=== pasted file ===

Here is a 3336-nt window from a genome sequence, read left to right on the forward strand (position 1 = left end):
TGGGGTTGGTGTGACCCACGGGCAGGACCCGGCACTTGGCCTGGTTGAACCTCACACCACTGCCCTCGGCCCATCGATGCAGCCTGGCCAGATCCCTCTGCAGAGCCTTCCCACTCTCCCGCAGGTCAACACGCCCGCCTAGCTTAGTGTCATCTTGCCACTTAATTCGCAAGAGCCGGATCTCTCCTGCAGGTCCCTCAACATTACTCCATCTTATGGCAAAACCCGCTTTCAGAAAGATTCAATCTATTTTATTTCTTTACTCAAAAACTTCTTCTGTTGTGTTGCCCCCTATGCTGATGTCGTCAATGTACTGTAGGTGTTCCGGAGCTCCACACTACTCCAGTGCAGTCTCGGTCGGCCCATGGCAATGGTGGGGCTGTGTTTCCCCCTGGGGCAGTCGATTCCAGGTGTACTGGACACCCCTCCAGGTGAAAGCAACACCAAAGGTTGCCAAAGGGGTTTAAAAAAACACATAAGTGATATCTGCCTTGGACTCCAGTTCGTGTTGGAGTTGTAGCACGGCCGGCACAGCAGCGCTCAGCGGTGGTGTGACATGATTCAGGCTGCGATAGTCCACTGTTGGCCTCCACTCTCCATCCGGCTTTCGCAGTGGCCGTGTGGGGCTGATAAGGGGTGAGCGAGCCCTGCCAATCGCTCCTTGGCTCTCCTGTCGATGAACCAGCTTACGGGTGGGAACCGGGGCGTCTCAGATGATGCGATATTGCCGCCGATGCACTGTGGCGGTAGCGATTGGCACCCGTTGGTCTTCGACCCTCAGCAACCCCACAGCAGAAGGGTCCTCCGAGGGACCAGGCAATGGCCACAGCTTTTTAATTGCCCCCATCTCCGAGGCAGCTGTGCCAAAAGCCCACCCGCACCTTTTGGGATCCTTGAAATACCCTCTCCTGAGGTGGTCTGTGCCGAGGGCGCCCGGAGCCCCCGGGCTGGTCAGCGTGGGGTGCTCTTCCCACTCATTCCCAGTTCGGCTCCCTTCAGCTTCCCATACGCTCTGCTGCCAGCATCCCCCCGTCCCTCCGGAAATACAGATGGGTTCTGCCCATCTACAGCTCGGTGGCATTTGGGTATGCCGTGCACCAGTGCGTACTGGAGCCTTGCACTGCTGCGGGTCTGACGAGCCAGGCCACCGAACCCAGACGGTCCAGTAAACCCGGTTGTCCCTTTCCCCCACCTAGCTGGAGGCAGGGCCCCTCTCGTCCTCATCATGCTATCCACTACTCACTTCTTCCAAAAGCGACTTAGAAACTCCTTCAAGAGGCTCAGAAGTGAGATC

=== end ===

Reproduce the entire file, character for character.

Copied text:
Here is a 3336-nt window from a genome sequence, read left to right on the forward strand (position 1 = left end):
TGGGGTTGGTGTGACCCACGGGCAGGACCCGGCACTTGGCCTGGTTGAACCTCACACCACTGCCCTCGGCCCATCGATGCAGCCTGGCCAGATCCCTCTGCAGAGCCTTCCCACTCTCCCGCAGGTCAACACGCCCGCCTAGCTTAGTGTCATCTTGCCACTTAATTCGCAAGAGCCGGATCTCTCCTGCAGGTCCCTCAACATTACTCCATCTTATGGCAAAACCCGCTTTCAGAAAGATTCAATCTATTTTATTTCTTTACTCAAAAACTTCTTCTGTTGTGTTGCCCCCTATGCTGATGTCGTCAATGTACTGTAGGTGTTCCGGAGCTCCACACTACTCCAGTGCAGTCTCGGTCGGCCCATGGCAATGGTGGGGCTGTGTTTCCCCCTGGGGCAGTCGATTCCAGGTGTACTGGACACCCCTCCAGGTGAAAGCAACACCAAAGGTTGCCAAAGGGGTTTAAAAAAACACATAAGTGATATCTGCCTTGGACTCCAGTTCGTGTTGGAGTTGTAGCACGGCCGGCACAGCAGCGCTCAGCGGTGGTGTGACATGATTCAGGCTGCGATAGTCCACTGTTGGCCTCCACTCTCCATCCGGCTTTCGCAGTGGCCGTGTGGGGCTGATAAGGGGTGAGCGAGCCCTGCCAATCGCTCCTTGGCTCTCCTGTCGATGAACCAGCTTACGGGTGGGAACCGGGGCGTCTCAGATGATGCGATATTGCCGCCGATGCACTGTGGCGGTAGCGATTGGCACCCGTTGGTCTTCGACCCTCAGCAACCCCACAGCAGAAGGGTCCTCCGAGGGACCAGGCAATGGCCACAGCTTTTTAATTGCCCCCATCTCCGAGGCAGCTGTGCCAAAAGCCCACCCGCACCTTTTGGGATCCTTGAAATACCCTCTCCTGAGGTGGTCTGTGCCGAGGGCGCCCGGAGCCCCCGGGCTGGTCAGCGTGGGGTGCTCTTCCCACTCATTCCCAGTTCGGCTCCCTTCAGCTTCCCATACGCTCTGCTGCCAGCATCCCCCCGTCCCTCCGGAAATACAGATGGGTTCTGCCCATCTACAGCTCGGTGGCATTTGGGTATGCCGTGCACCAGTGCGTACTGGAGCCTTGCACTGCTGCGGGTCTGACGAGCCAGGCCACCGAACCCAGACGGTCCAGTAAACCCGGTTGTCCCTTTCCCCCACCTAGCTGGAGGCAGGGCCCCTCTCGTCCTCATCATGCTATCCACTACTCACTTCTTCCAAAAGCGACTTAGAAACTCCTTCAAGAGGCTCAGAAGTGAGATC